"It was agreed to form a joint military committee to discuss the implementation of a major strategic manoeuvre in the territory of the Kingdom of Saudi Arabia, with the participation of a joint Arab force which includes troops from Egypt, Saudi Arabia and the Gulf states," the Presidency statement said.

It said the security of the Gulf region and the Red Sea was a "red line" for Cairo. The statement gave no timings or details of what the manoeuvres would entail. (Reuters)

1:30 A.M. Obama warns Iran its fighters in Iraq must answer to Baghdad

U.S. President Barack Obama warned Iran on Tuesday that its fighters must respect Iraq's sovereignty and answer to the government in Baghdad in the battle against Islamic State militants.

Iran-backed Shi'ite militias have played a major and growing role in battling the Sunni Islamic State, an al Qaeda offshoot also known as ISIL, that emerged from the chaos in Iraq and neighboring Syria and which swept through northern Iraq last June.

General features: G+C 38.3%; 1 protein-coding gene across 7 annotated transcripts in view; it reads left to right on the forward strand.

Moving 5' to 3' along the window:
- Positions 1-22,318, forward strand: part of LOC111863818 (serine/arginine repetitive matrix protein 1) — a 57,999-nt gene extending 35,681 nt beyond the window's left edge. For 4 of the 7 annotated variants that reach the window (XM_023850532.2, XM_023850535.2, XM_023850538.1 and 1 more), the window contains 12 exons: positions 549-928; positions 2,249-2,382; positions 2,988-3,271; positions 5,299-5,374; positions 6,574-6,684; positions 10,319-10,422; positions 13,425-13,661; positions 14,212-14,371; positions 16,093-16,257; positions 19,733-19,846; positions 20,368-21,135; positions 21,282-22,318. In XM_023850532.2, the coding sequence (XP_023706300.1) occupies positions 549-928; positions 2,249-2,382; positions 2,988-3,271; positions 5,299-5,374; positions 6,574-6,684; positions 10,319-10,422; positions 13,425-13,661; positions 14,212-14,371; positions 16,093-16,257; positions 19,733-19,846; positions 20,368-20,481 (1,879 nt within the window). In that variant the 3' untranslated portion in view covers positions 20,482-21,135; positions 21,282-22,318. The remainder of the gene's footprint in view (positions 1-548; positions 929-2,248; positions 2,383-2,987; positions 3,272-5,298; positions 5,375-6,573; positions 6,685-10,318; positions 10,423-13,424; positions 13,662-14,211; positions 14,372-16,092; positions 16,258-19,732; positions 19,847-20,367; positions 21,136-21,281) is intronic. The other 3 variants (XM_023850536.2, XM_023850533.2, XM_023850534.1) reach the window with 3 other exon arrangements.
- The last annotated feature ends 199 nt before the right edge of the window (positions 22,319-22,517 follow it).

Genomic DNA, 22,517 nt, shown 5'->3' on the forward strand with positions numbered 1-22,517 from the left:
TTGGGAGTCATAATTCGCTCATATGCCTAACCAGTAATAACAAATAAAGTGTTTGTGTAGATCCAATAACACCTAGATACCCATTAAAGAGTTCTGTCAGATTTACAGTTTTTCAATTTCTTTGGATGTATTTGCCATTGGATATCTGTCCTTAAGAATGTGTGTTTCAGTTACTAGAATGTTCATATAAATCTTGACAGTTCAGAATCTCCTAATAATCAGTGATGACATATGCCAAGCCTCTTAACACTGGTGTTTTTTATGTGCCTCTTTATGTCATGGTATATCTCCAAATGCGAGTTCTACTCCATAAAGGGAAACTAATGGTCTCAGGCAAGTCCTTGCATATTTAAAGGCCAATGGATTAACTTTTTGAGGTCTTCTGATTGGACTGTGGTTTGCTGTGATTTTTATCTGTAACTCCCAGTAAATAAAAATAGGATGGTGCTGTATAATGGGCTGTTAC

Iraqi Prime Minister Haidar al-Abadi has had to rely on Shi'ite militias, some of which are backed by Iran and advised by Iranian military officers, as Iraq's regular military deserted en masse last summer in the face of the Islamic State onslaught.

Obama said he and Abadi discussed the issue at length in their Oval Office meeting on Tuesday.

Asked about Iranian involvement in Iraq, Obama said that he expected the neighbors to have an "important relationship," and recognized that the mobilization of Shi'ite militias had been necessary to counter ISIL's advance last year.

But he added that any foreign-backed groups in Iraq should now be under Abadi's control.

"Once Prime Minister Abadi took power ... from that point on, any foreign assistance that is helping to defeat ISIL has to go through the Iraqi government. That's how you respect Iraqi sovereignty," Obama said.

"It needs to be help that is not simply coordinated with the Iraqi government, but ultimately is answerable to the Iraqi government and is funneled through the chain of command." (AP)